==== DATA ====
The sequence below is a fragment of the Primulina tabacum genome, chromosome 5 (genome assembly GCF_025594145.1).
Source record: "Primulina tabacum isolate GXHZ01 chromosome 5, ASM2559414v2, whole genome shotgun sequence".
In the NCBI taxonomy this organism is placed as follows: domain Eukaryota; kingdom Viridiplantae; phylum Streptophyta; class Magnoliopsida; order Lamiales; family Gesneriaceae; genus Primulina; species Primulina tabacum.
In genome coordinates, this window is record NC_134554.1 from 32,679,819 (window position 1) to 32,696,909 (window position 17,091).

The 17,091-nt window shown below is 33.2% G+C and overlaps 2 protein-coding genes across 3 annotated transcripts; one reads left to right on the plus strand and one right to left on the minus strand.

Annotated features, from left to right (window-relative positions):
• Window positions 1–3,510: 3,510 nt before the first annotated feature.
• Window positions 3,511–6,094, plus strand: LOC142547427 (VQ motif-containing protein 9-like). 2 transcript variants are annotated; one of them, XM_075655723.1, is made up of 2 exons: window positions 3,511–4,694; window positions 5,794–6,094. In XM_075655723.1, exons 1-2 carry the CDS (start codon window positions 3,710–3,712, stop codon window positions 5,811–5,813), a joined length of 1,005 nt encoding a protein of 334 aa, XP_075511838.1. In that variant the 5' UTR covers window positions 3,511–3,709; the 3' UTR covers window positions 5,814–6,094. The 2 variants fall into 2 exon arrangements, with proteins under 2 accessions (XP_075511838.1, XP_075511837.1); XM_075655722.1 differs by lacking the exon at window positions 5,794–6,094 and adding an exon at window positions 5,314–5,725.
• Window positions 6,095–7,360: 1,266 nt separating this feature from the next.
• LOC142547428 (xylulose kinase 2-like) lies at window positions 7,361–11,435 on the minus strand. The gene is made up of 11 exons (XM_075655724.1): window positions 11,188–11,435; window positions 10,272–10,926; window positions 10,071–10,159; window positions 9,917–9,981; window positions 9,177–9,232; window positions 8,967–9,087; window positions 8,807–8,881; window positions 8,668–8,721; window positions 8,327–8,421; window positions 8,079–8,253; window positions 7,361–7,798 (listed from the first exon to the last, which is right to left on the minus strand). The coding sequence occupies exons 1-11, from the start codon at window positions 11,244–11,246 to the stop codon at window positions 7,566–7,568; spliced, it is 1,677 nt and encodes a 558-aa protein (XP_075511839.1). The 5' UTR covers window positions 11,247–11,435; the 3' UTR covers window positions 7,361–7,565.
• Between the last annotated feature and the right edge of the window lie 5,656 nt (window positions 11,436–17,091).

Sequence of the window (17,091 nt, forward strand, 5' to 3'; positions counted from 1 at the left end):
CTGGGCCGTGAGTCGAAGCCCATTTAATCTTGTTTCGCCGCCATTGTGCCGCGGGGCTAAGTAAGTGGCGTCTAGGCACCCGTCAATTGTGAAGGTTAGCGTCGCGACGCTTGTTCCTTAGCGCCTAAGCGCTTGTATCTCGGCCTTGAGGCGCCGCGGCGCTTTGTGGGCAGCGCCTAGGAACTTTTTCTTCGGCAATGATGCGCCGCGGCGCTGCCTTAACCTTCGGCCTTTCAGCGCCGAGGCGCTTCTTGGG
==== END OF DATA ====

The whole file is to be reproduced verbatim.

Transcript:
The sequence below is a fragment of the Primulina tabacum genome, chromosome 5 (genome assembly GCF_025594145.1).
Source record: "Primulina tabacum isolate GXHZ01 chromosome 5, ASM2559414v2, whole genome shotgun sequence".
In the NCBI taxonomy this organism is placed as follows: domain Eukaryota; kingdom Viridiplantae; phylum Streptophyta; class Magnoliopsida; order Lamiales; family Gesneriaceae; genus Primulina; species Primulina tabacum.
In genome coordinates, this window is record NC_134554.1 from 32,679,819 (window position 1) to 32,696,909 (window position 17,091).

The 17,091-nt window shown below is 33.2% G+C and overlaps 2 protein-coding genes across 3 annotated transcripts; one reads left to right on the plus strand and one right to left on the minus strand.

Annotated features, from left to right (window-relative positions):
• Window positions 1–3,510: 3,510 nt before the first annotated feature.
• Window positions 3,511–6,094, plus strand: LOC142547427 (VQ motif-containing protein 9-like). 2 transcript variants are annotated; one of them, XM_075655723.1, is made up of 2 exons: window positions 3,511–4,694; window positions 5,794–6,094. In XM_075655723.1, exons 1-2 carry the CDS (start codon window positions 3,710–3,712, stop codon window positions 5,811–5,813), a joined length of 1,005 nt encoding a protein of 334 aa, XP_075511838.1. In that variant the 5' UTR covers window positions 3,511–3,709; the 3' UTR covers window positions 5,814–6,094. The 2 variants fall into 2 exon arrangements, with proteins under 2 accessions (XP_075511838.1, XP_075511837.1); XM_075655722.1 differs by lacking the exon at window positions 5,794–6,094 and adding an exon at window positions 5,314–5,725.
• Window positions 6,095–7,360: 1,266 nt separating this feature from the next.
• LOC142547428 (xylulose kinase 2-like) lies at window positions 7,361–11,435 on the minus strand. The gene is made up of 11 exons (XM_075655724.1): window positions 11,188–11,435; window positions 10,272–10,926; window positions 10,071–10,159; window positions 9,917–9,981; window positions 9,177–9,232; window positions 8,967–9,087; window positions 8,807–8,881; window positions 8,668–8,721; window positions 8,327–8,421; window positions 8,079–8,253; window positions 7,361–7,798 (listed from the first exon to the last, which is right to left on the minus strand). The coding sequence occupies exons 1-11, from the start codon at window positions 11,244–11,246 to the stop codon at window positions 7,566–7,568; spliced, it is 1,677 nt and encodes a 558-aa protein (XP_075511839.1). The 5' UTR covers window positions 11,247–11,435; the 3' UTR covers window positions 7,361–7,565.
• Between the last annotated feature and the right edge of the window lie 5,656 nt (window positions 11,436–17,091).

Sequence of the window (17,091 nt, forward strand, 5' to 3'; positions counted from 1 at the left end):
CTGGGCCGTGAGTCGAAGCCCATTTAATCTTGTTTCGCCGCCATTGTGCCGCGGGGCTAAGTAAGTGGCGTCTAGGCACCCGTCAATTGTGAAGGTTAGCGTCGCGACGCTTGTTCCTTAGCGCCTAAGCGCTTGTATCTCGGCCTTGAGGCGCCGCGGCGCTTTGTGGGCAGCGCCTAGGAACTTTTTCTTCGGCAATGATGCGCCGCGGCGCTGCCTTAACCTTCGGCCTTTCAGCGCCGAGGCGCTTCTTGGG